Unity can unwrap your Mesh for you to generate lightmap UVs. To access the settings for generating lightmap UVs, open the Model’s Import Settings, navigate to Meshes, and tick the Generate Lightmap UVs checkbox. This generates your lightmap UVs into UV2, if the channel is present. If the UV2 channel is not present, Unity uses primary UVs.
Click the Advanced foldout to open the settings.
Settings for Generate Lightmap UVs:
|Hard Angle||The angle between neighboring triangles (in degrees) after which Unity considers it a hard edge and creates a seam. You can set this to a value between 0 and 180. This is set to 88 degrees by default.
If you set this to 180 degrees, Unity considers all edges smooth, which is realistic for organic models. The default value (88 degrees) is realistic for mechanical models.
|Pack Margin||The margin between neighboring charts (in pixels), assuming the Mesh takes up the entire 1024x1024 lightmap. You can set this to a value between 1 and 64. A larger value increases the margin, but also increases the amount of space the chart needs. This is set to 4 pixels by default.
For more information, see Pack Margin, below.
|Angle Error||The maximum possible deviation of UV angles from the angles in the source geometry (as a percentage from 0–100). This is set to 8% by default.
This controls how different the triangles in UV space can be to the triangles in the original geometry. Usually this should be fairly low, to avoid artifacts when applying the lightmap.
|Area Error||The maximum possible deviation of UV areas from the areas in the source geometry (as a percentage from 0–100). This is set to 15% by default.
This controls how well Unity preserves the relative triangle areas. Increasing the value allows you to create fewer charts. However, increasing the value can change the resolution of the triangles, so make sure the resulting distortion does not deteriorate the lightmap quality.
You can also provide your own UVs for your lightmaps. A good UV set for lightmaps should adhere to the following rules:
It should be within the [0,1] x [0,1] UV space.
It should have a wide enough margin between individual charts. For more information, see documentation on UV overlap feedback.
It should not have any overlapping faces.
There should be a low difference between the angles in the UV and the angles in the original geometry. See Angle distortion, below.
There should be a low difference between the relative scale of triangles in the UV and the relative scale of the triangles in the original geometry), unless you want some areas to have a bigger lightmap resolution. See Area distortion, below.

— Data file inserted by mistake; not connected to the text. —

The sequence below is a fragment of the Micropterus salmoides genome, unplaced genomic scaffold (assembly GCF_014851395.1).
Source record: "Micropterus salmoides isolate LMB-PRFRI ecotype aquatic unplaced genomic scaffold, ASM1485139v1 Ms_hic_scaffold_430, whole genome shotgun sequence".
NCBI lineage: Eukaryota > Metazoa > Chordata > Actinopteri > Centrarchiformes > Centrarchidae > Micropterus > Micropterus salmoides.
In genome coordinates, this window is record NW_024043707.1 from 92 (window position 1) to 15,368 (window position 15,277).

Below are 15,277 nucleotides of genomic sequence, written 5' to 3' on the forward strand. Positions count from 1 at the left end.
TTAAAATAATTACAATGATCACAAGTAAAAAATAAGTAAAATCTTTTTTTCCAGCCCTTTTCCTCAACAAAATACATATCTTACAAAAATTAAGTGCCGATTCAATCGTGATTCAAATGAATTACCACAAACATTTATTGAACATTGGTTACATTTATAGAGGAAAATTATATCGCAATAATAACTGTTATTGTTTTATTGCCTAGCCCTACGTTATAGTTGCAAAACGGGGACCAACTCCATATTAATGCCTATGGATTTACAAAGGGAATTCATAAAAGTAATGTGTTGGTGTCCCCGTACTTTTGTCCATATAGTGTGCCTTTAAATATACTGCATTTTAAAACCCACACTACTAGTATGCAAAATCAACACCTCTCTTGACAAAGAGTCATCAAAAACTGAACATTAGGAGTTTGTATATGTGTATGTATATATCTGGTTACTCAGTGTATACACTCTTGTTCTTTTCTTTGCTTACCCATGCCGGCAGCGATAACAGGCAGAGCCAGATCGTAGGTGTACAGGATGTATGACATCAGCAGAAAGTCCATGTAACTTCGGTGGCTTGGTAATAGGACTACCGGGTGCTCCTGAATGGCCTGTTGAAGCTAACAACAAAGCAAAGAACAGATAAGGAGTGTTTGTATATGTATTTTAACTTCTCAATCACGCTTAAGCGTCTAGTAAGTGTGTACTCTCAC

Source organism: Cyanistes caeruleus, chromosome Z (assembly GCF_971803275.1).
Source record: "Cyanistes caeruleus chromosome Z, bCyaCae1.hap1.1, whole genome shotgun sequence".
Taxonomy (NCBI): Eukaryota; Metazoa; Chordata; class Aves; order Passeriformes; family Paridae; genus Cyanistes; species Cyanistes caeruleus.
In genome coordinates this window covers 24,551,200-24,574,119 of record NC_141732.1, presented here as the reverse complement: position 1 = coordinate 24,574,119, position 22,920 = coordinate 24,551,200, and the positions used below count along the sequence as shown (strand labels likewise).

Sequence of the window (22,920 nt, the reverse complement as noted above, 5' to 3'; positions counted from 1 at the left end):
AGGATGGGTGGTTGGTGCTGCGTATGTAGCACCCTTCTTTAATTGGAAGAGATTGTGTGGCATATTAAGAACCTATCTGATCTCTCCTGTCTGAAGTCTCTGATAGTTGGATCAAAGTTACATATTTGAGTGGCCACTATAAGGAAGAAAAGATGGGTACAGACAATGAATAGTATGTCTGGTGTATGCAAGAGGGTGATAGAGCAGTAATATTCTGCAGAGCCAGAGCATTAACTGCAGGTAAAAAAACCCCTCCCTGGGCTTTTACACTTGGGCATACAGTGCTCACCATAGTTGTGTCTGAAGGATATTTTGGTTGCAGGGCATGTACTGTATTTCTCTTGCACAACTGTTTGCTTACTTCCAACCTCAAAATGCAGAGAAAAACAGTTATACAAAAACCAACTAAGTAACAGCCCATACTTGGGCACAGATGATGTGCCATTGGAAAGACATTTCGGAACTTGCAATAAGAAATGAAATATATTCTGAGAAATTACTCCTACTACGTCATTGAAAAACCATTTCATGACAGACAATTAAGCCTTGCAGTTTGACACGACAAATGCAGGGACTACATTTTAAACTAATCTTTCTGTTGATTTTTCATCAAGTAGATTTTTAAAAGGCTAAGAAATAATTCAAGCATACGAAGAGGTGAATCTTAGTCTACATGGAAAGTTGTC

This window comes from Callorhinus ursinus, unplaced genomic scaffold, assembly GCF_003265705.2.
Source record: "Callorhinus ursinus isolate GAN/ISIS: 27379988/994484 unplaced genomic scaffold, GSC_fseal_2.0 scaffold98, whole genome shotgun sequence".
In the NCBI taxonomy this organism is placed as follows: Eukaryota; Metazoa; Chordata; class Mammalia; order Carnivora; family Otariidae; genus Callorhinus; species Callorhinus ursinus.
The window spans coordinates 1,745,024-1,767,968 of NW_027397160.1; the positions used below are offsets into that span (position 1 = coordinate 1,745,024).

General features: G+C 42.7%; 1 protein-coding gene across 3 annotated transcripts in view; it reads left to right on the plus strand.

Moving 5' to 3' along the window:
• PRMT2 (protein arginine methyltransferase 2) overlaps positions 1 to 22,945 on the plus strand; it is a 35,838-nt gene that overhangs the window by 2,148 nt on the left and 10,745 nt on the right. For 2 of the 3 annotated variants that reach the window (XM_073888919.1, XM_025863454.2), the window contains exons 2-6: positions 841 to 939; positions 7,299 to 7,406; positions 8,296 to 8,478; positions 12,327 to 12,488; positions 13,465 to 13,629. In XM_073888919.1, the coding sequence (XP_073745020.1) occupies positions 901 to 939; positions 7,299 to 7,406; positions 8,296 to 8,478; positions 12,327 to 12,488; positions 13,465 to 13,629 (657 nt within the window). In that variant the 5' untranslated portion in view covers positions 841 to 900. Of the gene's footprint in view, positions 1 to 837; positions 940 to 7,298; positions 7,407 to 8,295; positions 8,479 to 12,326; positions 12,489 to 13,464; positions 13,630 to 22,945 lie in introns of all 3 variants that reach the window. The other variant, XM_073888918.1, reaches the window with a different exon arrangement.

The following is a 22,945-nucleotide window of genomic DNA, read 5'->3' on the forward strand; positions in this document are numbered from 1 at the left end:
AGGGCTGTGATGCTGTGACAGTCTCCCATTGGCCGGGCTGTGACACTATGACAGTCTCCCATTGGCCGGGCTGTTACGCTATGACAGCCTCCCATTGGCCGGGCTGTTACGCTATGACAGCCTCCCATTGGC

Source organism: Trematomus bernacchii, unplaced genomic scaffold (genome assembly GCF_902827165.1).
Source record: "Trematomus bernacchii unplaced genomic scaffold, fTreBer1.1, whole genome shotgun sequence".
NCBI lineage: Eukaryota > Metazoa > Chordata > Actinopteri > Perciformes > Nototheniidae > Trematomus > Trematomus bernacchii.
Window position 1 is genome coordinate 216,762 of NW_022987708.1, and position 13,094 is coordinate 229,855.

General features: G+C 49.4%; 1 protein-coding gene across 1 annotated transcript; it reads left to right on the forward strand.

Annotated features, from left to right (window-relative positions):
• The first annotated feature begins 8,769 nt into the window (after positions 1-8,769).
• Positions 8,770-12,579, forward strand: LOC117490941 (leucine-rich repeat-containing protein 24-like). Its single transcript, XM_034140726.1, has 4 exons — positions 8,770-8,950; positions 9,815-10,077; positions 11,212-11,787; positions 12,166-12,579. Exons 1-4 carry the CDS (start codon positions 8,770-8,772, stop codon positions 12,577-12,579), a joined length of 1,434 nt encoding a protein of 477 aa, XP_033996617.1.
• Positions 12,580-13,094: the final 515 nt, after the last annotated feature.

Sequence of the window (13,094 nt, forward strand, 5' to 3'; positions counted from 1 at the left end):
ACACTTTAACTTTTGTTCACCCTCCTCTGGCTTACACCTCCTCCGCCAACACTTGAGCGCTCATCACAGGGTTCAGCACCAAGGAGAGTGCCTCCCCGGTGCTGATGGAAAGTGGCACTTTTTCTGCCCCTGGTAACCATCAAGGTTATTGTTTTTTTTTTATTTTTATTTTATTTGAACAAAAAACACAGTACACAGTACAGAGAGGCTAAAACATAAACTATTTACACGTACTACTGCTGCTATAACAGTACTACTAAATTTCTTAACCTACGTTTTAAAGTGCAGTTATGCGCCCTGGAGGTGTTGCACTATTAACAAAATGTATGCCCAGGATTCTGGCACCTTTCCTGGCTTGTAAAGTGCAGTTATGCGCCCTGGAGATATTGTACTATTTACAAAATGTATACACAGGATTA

To allow filtering, the lightmap contains lighting information in texels near the chart border, so always include some margin between charts to avoid light bleeding when applying the lightmap.
The lightmap resolution defines the texel resolution of your lightmaps. Lightmappers dilate some chart texels in the lightmap to avoid black edges, so the UV charts of your Mesh need to be at least two full texels apart from each other to avoid light bleeding. Use the Pack Margin setting to ensure you have enough margin between the UV charts of your geometry.
In lightmap UV space, the padding between charts need to be at least two full texels in order to avoid UV overlapping and accidental light bleeding. In this image, the black space represents the space between charts.
The following screenshots demonstrate equal resolution, but with different UVs. The first image has a high Angle Error, and the result contains unintended artifacts. The second image has the default Angle Error (8%). In Meshes with more triangles, angle distortion can significantly distort the shape.
In the image below, two spotlights with the same parameters light the sides of a cylinder. The right-hand side of the cylinder has a higher Area Error value, which distorts the triangles and leads to a lower resolution, creating artifacts in the light.
2018–03–28 Page published with limited editorial review
Progressive Lightmapper added in 2018.1 NewIn20181
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